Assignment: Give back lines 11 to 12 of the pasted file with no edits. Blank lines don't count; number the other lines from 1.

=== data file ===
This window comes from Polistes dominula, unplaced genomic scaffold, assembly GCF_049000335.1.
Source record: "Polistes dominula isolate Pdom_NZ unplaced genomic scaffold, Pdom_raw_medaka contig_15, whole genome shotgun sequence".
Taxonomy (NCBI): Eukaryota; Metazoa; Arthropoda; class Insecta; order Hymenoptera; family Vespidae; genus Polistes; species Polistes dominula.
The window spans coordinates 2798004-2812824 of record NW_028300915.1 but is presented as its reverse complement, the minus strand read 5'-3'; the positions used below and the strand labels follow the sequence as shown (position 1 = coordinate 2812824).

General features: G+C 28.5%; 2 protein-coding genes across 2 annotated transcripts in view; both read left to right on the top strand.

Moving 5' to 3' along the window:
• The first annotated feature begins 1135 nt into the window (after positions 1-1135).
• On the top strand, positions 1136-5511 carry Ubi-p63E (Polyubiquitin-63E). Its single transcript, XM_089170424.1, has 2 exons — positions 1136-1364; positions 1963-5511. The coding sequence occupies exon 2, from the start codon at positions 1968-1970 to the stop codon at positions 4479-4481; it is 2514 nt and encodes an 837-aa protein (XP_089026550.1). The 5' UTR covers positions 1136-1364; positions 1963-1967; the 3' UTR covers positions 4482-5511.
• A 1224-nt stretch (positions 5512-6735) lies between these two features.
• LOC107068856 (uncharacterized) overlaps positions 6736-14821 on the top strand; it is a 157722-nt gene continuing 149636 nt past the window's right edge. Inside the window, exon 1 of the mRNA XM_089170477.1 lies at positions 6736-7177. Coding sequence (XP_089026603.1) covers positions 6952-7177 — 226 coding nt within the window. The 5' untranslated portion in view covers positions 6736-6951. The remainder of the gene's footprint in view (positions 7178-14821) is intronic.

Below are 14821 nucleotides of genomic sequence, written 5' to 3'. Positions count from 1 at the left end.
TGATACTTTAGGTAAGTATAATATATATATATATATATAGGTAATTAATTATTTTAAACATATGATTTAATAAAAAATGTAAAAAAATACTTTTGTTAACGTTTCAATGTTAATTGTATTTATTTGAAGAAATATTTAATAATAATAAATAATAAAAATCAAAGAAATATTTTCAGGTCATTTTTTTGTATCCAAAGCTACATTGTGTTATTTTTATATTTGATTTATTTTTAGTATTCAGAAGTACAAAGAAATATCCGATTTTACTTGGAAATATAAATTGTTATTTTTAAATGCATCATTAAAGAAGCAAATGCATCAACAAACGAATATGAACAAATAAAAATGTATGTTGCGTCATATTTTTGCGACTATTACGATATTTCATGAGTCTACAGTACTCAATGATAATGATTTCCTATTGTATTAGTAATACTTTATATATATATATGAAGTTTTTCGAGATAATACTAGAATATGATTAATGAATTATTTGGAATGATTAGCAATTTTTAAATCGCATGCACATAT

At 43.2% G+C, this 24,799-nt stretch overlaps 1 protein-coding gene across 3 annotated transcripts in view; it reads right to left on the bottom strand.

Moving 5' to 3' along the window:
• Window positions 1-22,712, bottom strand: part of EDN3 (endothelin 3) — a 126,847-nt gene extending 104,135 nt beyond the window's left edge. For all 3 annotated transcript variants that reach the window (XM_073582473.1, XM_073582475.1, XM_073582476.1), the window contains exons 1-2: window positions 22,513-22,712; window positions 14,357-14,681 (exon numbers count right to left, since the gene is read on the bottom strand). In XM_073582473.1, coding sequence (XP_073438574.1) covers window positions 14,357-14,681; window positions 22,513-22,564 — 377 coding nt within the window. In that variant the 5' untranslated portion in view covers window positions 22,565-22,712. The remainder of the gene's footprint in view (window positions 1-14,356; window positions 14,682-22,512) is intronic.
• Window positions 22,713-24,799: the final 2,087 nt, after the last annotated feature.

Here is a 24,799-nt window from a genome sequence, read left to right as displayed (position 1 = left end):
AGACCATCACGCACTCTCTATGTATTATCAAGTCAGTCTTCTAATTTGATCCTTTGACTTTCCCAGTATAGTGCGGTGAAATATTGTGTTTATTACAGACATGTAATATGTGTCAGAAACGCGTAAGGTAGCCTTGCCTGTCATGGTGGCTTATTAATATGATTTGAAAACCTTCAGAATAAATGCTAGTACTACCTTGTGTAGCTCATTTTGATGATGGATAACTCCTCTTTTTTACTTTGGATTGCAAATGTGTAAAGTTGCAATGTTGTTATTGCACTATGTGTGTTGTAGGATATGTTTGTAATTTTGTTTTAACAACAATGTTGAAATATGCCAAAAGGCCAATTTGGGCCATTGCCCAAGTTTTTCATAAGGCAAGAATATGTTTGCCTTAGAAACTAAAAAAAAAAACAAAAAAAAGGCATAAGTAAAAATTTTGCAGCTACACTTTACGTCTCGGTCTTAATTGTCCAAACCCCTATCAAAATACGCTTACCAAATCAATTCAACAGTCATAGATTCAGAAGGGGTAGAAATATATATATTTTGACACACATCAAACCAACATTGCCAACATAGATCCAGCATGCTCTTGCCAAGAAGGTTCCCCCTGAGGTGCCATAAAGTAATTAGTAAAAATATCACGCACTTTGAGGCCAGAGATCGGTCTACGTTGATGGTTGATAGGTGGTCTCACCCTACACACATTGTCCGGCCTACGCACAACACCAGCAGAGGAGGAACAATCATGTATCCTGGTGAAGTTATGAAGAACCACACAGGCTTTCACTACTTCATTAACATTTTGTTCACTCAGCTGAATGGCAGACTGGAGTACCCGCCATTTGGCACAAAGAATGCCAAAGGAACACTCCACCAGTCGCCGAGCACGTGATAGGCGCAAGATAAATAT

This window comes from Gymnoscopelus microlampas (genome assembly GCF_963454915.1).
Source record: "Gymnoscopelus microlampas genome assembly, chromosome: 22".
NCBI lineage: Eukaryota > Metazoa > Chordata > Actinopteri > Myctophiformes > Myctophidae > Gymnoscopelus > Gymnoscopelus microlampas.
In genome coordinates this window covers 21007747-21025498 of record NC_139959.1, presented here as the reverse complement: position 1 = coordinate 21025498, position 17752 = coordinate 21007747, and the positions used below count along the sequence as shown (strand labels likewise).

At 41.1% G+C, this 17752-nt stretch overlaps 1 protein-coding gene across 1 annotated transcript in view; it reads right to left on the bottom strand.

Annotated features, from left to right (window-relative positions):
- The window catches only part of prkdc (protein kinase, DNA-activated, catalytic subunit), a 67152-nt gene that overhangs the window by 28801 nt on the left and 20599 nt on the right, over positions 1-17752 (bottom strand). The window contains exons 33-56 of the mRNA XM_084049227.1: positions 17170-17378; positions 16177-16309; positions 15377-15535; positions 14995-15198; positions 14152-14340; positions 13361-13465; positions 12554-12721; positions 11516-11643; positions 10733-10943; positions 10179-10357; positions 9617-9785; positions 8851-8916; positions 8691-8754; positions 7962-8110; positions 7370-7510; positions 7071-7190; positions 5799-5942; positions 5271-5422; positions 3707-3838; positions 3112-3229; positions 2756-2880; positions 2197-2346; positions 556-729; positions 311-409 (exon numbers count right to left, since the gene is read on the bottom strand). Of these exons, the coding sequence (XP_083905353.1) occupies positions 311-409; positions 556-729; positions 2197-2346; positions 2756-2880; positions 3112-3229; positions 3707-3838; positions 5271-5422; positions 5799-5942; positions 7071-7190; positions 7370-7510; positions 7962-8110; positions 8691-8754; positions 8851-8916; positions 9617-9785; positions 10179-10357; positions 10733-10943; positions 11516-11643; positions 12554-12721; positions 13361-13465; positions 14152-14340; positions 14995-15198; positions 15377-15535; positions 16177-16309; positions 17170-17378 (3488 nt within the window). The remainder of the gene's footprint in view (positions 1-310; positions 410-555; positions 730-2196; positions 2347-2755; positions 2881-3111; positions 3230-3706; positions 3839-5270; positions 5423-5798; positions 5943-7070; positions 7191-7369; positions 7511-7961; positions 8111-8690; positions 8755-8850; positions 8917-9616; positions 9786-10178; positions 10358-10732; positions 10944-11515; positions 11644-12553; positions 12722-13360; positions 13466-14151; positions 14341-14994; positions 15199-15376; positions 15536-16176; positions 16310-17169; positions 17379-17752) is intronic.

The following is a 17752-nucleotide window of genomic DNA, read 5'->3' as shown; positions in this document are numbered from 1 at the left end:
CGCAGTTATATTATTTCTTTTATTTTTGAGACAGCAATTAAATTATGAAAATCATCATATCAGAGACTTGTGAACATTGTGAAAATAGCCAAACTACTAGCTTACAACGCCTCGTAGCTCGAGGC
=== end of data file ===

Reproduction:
Below are 14821 nucleotides of genomic sequence, written 5' to 3'. Positions count from 1 at the left end.
TGATACTTTAGGTAAGTATAATATATATATATATATATAGGTAATTAATTATTTTAAACATATGATTTAATAAAAAATGTAAAAAAATACTTTTGTTAACGTTTCAATGTTAATTGTATTTATTTGAAGAAATATTTAATAATAATAAATAATAAAAATCAAAGAAATATTTTCAGGTCATTTTTTTGTATCCAAAGCTACATTGTGTTATTTTTATATTTGATTTATTTTTAGTATTCAGAAGTACAAAGAAATATCCGATTTTACTTGGAAATATAAATTGTTATTTTTAAATGCATCATTAAAGAAGCAAATGCATCAACAAACGAATATGAACAAATAAAAATGTATGTTGCGTCATATTTTTGCGACTATTACGATATTTCATGAGTCTACAGTACTCAATGATAATGATTTCCTATTGTATTAGTAATACTTTATATATATATATGAAGTTTTTCGAGATAATACTAGAATATGATTAATGAATTATTTGGAATGATTAGCAATTTTTAAATCGCATGCACATAT